Tiffany Mitchell was a starter from day one, later becoming an All-American and two-time SEC Player of the Year.

“Throughout my four years, I’ve definitely been tested,” Mitchell said. “I’ve learned a lot through Coach Staley about how to act like a winner on and off the court. I learned a lot of things that will help me after basketball. So that’s a huge difference from my freshman year when I was just one-minded in that I just wanted to play basketball all the time and not do or think about anything else.”


“She watched Ieasia Walker (2009-13) and the other leaders of that team when she was a freshman and learned how to play an integral role in our success on both sides of the ball,” Staley said.

Growing up as a fan of Dawn Staley as a basketball player, Mitchell understood that she would gain an education from Staley as a coach.

“I’ve had countless conversations with Coach Staley about basketball,” Mitchell said. “She has told me that I kind of reminded her of her as far as what I wanted to do with basketball and how far I wanted to go. Throughout my four years, she would tell me that my mental approach to the game is going to have to change completely. My freshman year, I was just kind of thrown out there and played off of athleticism. I never really thought about the game, even though we had scouting reports and all of that stuff. I learned there is definitely a lot more to it than that.”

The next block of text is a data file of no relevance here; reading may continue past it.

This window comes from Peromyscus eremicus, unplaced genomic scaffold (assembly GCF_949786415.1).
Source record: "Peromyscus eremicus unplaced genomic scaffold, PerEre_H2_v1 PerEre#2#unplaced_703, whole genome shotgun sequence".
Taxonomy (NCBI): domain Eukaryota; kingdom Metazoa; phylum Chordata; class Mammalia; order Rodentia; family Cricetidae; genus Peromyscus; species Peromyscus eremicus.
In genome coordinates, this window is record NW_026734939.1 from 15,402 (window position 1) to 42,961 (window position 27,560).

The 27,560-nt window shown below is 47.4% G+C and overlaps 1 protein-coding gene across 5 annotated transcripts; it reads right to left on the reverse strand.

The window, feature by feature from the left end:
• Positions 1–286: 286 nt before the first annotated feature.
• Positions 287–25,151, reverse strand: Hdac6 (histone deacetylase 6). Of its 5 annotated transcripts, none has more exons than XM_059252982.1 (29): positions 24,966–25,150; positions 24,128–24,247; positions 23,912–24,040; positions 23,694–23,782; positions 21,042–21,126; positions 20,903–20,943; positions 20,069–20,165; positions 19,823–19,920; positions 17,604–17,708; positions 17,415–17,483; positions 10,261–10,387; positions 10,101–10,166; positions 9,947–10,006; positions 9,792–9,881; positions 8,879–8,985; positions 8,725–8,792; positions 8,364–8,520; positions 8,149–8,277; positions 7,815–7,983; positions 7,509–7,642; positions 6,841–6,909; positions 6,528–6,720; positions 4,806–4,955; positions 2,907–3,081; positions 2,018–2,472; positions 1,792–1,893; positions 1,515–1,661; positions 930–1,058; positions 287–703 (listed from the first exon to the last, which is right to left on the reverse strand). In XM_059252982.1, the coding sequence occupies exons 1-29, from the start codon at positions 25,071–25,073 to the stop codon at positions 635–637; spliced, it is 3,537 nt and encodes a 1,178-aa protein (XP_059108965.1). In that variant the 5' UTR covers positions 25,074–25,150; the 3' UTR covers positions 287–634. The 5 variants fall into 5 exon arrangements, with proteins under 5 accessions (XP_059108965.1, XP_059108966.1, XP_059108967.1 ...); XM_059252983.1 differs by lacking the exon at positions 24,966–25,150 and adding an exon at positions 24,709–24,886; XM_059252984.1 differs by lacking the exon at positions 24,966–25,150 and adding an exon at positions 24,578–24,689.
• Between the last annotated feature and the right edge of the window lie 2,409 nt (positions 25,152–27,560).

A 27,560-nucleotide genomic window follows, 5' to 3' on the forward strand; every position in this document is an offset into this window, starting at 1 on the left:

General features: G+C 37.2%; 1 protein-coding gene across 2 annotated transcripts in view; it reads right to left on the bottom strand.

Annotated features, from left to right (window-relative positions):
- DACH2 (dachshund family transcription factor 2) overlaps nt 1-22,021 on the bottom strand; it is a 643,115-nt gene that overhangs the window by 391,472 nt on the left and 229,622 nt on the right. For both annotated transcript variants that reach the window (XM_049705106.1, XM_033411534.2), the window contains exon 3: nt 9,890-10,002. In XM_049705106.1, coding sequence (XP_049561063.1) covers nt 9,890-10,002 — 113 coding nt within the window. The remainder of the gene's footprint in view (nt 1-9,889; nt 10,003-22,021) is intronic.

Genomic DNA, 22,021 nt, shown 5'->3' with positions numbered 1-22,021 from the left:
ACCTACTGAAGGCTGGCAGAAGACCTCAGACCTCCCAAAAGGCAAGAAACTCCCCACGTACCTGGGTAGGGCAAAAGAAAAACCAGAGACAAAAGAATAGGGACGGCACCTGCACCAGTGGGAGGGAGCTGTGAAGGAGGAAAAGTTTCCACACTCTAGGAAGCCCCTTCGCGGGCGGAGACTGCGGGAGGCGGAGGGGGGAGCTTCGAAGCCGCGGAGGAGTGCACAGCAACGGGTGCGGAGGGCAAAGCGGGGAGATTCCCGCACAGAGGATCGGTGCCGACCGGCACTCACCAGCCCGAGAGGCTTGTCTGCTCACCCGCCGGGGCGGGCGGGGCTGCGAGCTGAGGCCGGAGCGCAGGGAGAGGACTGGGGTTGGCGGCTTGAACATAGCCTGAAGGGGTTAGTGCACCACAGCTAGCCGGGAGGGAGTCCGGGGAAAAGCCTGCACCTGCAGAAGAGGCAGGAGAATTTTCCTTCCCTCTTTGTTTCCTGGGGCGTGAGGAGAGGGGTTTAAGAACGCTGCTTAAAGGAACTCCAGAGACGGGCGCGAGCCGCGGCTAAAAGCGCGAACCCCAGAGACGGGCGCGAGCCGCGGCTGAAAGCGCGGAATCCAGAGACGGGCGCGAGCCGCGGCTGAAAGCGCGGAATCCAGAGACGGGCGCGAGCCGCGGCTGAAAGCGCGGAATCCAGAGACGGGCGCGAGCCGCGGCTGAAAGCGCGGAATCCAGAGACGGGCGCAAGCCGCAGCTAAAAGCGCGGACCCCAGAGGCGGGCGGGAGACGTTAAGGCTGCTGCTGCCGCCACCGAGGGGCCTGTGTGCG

Self-reflection and the coach’s perspective aren’t the only ways to measure how the seniors have grown during their careers, as current and former teammates can see the progression.

“I’ve seen growth in all of the seniors; Tiffany in particular,” Dozier said. “Just watching her develop not just as a great player, but as a great leader through the way she is capable of playing. We feed off of her energy and her competitive spirt. She has learned how to channel that into her leadership ability.”